Elias Muhanna is the Manning Assistant Professor of Comparative Literature here at Brown.
Article from the New York Times, November 18th, 2016:
"When I was a child, I spent most summers at my grandparents’ home in the Lebanese mountain village of Roumieh, overlooking Beirut and the Mediterranean coast. From the swing on the veranda, an expanse of umbrella pines and terracotta-roofed villages tumbled steeply toward the sea.
In the evenings, my grandfather would set up a tiny portable television outside to watch the news, and my grandmother would point out the constellations of lights across the hills, naming the villages and towns: “There’s Bhannes, near Bhersaf. Beyond them is Bikfaya, but you can’t see it from here.”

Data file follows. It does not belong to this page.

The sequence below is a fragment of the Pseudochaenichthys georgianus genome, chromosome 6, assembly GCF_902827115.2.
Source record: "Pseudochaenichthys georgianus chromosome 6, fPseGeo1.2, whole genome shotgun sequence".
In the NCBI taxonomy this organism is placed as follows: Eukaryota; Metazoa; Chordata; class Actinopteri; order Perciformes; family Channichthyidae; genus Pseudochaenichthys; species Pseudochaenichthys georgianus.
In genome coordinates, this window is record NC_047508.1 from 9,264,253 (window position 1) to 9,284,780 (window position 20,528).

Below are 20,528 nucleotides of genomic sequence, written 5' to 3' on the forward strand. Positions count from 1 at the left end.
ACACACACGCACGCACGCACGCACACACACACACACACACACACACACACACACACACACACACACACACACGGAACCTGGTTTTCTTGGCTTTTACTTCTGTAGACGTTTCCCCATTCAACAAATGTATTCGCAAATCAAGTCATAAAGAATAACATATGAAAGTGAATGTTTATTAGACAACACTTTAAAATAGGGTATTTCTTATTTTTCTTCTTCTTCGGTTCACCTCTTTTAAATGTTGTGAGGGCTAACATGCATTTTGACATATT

The mountain’s geography was mystifying. Elevation seemed to both stretch and compress space. Villages separated by a few hundred meters of fragrant air were as distinct as planets, while the great city by the sea seemed close enough to touch. Maps showed the road to my grandparents’ house neatly branching off the main street of the village. In reality, it torqued as it rose steeply up a hill, tracing a question mark toward the sky."
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